When it came time to close the deal, however, the federation morphed into the Houston Texans. Klinsmann said no thanks, so the title of interim coach fell to Bob Bradley, whose 2006 claim to fame was coaching Chivas USA to the best MLS record in Carson.
For Team USA, these were the Borat Olympics.
In men's ice hockey, the cultural learnings of America included six losses in seven games, our squad of NHL All-Stars proceeding to make benefit only once — the lone victory coming against the glorious nation of Kazakhstan. The camera caught Americans doing many foolish things, such as snowboarder Lindsey Jacobellis showboating to celebrate a sure victory and falling just before the finish to turn gold into silver. For also-ran America, the footage of Jacobellis trading the thrill of victory for the agony of defeat became a symbol for the entire year.
Also swapping gold for silver was figure skater Sasha Cohen, not to be confused with "Borat" star Sacha Baron Cohen. Sasha was a disappointing — and fortunate — second place after falling twice in the first minute of her long program; Sacha's movie was a box-office hit.
In tennis, Americans produced their worst performance in decades by placing only one player, male or female, in a Grand Slam final. That was Andy Roddick, whose achievement of reaching the U.S. Open final took second billing behind Andre Agassi's retirement as the biggest headline to emanate from Flushing Meadows.
Roddick lost that final to Switzerland's Roger Federer, who came within two sets of becoming the first man to sweep tennis' Grand Slam events since Rod Laver in 1969. Only a four-set loss to Rafael Nadal in the French Open final denied Federer.
Federer had the kind of season that cried out for Sports Illustrated's Sportsman of the Year cover. But the magazine's editors, doing contortions to find some American athlete worth celebrating in 2006, gave the honor instead to Miami Heat guard Dwyane Wade, who finished sixth in the NBA's most-valuable-player award voting.
Even when we managed to break through to the top step of the podium, it was tainted. Floyd Landis completed an improbable ride to the Tour de France championship, tacking on an eighth consecutive U.S. triumph to Lance Armstrong's seven in a row.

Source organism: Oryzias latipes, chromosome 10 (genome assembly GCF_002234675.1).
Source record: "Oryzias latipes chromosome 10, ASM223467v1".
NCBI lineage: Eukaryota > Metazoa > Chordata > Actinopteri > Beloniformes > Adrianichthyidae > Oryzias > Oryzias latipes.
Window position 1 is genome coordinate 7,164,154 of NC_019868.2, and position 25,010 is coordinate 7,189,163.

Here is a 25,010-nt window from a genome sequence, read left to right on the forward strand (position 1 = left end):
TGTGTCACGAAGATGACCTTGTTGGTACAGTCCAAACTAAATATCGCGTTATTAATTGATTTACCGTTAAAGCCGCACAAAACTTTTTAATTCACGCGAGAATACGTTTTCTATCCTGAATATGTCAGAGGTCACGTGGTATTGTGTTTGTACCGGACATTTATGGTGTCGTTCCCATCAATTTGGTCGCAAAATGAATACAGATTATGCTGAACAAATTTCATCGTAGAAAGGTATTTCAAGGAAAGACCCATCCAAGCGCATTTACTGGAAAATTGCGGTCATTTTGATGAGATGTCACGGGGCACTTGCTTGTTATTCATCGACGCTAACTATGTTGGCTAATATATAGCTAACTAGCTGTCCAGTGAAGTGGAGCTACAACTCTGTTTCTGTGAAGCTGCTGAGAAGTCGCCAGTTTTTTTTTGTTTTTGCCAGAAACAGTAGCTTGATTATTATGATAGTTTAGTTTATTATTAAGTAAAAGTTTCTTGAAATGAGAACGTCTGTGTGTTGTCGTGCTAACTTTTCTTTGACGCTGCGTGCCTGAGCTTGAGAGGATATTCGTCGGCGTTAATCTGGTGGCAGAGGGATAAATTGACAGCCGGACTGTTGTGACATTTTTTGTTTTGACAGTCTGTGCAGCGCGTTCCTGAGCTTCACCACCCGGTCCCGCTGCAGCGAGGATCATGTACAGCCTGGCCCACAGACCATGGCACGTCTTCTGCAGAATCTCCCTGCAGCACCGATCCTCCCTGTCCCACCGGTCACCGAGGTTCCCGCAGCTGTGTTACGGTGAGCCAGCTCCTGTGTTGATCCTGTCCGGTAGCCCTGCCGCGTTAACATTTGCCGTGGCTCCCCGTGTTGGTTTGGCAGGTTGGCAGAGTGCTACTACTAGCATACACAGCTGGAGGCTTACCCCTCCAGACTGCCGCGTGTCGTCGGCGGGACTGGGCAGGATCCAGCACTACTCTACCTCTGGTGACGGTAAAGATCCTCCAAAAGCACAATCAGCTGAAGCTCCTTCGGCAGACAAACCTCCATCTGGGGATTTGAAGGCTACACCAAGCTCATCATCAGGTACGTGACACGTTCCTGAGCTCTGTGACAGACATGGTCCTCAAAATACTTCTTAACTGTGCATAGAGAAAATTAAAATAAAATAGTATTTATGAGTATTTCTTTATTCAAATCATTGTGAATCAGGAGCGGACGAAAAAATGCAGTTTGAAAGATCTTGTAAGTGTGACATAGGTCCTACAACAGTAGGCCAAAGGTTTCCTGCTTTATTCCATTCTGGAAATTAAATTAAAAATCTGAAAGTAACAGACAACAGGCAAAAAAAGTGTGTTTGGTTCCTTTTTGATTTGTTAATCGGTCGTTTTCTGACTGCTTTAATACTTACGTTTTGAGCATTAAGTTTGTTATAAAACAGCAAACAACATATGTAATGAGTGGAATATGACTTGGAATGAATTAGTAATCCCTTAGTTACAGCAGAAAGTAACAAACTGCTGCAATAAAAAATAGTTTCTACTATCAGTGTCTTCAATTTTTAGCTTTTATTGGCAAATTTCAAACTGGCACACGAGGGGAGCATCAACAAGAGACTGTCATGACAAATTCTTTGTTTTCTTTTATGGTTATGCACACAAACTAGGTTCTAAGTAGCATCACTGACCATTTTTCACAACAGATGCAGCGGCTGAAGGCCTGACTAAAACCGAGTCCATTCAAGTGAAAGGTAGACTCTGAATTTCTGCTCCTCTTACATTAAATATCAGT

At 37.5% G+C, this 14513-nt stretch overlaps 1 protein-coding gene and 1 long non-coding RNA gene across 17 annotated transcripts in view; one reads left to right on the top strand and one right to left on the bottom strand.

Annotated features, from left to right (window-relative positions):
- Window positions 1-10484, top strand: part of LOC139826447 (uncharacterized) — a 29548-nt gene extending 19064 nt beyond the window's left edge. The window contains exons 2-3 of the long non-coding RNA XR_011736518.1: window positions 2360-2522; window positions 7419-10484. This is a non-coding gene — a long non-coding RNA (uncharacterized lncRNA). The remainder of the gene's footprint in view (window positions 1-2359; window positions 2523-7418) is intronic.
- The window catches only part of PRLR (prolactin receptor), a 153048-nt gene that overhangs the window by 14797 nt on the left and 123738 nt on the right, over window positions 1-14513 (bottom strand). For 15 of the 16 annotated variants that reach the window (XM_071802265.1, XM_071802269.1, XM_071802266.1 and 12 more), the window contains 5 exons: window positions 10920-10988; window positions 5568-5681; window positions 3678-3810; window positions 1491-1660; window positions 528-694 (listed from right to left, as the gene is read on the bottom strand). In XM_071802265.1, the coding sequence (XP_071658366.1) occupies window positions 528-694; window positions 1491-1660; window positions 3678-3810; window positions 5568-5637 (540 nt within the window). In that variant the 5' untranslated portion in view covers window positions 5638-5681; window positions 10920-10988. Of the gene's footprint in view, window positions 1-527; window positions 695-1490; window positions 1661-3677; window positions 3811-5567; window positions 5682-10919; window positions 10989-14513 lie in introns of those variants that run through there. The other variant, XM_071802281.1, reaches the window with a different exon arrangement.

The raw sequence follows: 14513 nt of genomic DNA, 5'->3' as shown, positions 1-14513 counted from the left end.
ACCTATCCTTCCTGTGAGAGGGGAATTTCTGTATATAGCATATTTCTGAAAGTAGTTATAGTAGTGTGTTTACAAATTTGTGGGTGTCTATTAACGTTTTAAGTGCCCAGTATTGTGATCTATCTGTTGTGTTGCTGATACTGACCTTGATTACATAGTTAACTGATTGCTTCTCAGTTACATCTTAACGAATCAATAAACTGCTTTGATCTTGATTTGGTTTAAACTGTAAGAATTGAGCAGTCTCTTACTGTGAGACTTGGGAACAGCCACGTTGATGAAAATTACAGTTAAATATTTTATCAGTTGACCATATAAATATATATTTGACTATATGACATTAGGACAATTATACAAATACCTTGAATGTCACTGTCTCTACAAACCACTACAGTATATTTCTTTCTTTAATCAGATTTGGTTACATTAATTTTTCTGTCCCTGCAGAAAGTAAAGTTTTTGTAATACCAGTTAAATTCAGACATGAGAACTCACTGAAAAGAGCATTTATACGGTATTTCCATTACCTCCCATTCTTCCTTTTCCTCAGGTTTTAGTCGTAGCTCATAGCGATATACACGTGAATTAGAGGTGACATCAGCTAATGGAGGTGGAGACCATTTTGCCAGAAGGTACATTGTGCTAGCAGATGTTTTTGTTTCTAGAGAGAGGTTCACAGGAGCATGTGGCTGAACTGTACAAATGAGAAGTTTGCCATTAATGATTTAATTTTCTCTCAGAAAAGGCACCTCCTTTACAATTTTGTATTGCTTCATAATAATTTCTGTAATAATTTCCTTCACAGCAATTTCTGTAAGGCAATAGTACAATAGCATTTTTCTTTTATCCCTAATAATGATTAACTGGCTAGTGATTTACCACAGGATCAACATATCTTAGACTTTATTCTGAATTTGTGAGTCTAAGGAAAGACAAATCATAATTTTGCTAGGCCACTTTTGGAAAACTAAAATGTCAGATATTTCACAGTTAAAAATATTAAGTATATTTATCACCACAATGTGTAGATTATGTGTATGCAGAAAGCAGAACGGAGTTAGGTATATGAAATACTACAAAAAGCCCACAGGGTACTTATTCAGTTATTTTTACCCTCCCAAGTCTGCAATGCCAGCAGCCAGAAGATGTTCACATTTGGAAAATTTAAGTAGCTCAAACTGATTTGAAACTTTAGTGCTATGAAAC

Landis, however, tested positive for synthetic testosterone, casting the same cloud of doubt and controversy over the accomplishment as the one now permanently attached to Barry Bonds' chase of Hank Aaron's career home run record.
Bonds passed Babe Ruth on the home run list May 28 amid a head-shaking mixture of apathy and antipathy. He finished the season with 26 home runs, moving him to within 21 of Aaron.
Barring injury or Bonds suddenly doing the right thing and retiring out of respect for Aaron and sport's most hallowed record, Bonds probably will become baseball's all-time home run leader in 2007 — as a nation turns its lonely eyes away, hoping for a pulled hamstring.
So many discouraging words, but one was worth celebrating this year.
That would be Tiger Woods, who won the PGA Championship and the British Open to bring his career Grand Slam victory total to 12, the second most all-time.
That would also be the Detroit Tigers, who went from 119 losses in 2003 to 95 victories and the AL pennant in 2006.
The year's biggest horse racing story involved a horse that failed to finish the Preakness. Kentucky Derby champion Barbaro broke his right hind leg shortly after exiting the gate, his subsequent life-saving surgery and rehabilitation turning him into America's horse.
Jimmie Johnson won his first Nextel Cup title by opening NASCAR's season with a Daytona 500 victory and closing it with, yes, four second-place finishes in his last six races.
But nowhere in 2006 did No. 2 mean more than the NFL.
The wild-card Steelers began the calendar year by defeating Seattle in the Super Bowl.
The 2006 regular season was highlighted by the performances of quarterbacks who started September at No. 2 on their team's depth charts: Tennessee's Young, Arizona's Leinart, Dallas' Tony Romo, Philadelphia's Jeff Garcia, Denver's Jay Cutler.
After 15 games, the league had two two-loss teams — the San Diego Chargers, who rode LaDainian Tomlinson's record 31 touchdowns to the AFC's top playoff seeding, and the Chicago Bears, also 13-2 but not quite sure whom their playoff quarterback ought to be.
In November, two of the nation's most popular athletes, soccer star Mia Hamm and Dodger comeback player of the year Nomar Garciaparra, announced they were soon to become parents.
The number of children they are expecting in 2007?
That's right. Two.